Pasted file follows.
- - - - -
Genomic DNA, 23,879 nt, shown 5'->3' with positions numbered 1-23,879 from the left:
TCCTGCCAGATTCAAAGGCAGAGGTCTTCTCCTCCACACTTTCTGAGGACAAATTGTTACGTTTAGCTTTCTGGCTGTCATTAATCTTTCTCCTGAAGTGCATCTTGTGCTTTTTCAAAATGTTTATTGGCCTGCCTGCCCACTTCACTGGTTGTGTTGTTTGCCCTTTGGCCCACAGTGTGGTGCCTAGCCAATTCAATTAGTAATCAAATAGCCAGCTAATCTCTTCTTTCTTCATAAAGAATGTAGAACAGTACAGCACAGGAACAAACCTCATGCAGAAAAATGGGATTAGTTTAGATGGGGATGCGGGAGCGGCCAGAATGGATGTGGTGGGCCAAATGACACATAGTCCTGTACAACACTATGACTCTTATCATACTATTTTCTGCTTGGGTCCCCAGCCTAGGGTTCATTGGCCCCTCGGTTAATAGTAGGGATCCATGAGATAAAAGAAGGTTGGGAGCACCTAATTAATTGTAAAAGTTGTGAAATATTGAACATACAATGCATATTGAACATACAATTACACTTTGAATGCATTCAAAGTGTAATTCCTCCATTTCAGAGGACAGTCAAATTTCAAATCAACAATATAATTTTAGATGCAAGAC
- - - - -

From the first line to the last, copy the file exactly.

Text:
Genomic DNA, 23,879 nt, shown 5'->3' with positions numbered 1-23,879 from the left:
TCCTGCCAGATTCAAAGGCAGAGGTCTTCTCCTCCACACTTTCTGAGGACAAATTGTTACGTTTAGCTTTCTGGCTGTCATTAATCTTTCTCCTGAAGTGCATCTTGTGCTTTTTCAAAATGTTTATTGGCCTGCCTGCCCACTTCACTGGTTGTGTTGTTTGCCCTTTGGCCCACAGTGTGGTGCCTAGCCAATTCAATTAGTAATCAAATAGCCAGCTAATCTCTTCTTTCTTCATAAAGAATGTAGAACAGTACAGCACAGGAACAAACCTCATGCAGAAAAATGGGATTAGTTTAGATGGGGATGCGGGAGCGGCCAGAATGGATGTGGTGGGCCAAATGACACATAGTCCTGTACAACACTATGACTCTTATCATACTATTTTCTGCTTGGGTCCCCAGCCTAGGGTTCATTGGCCCCTCGGTTAATAGTAGGGATCCATGAGATAAAAGAAGGTTGGGAGCACCTAATTAATTGTAAAAGTTGTGAAATATTGAACATACAATGCATATTGAACATACAATTACACTTTGAATGCATTCAAAGTGTAATTCCTCCATTTCAGAGGACAGTCAAATTTCAAATCAACAATATAATTTTAGATGCAAGAC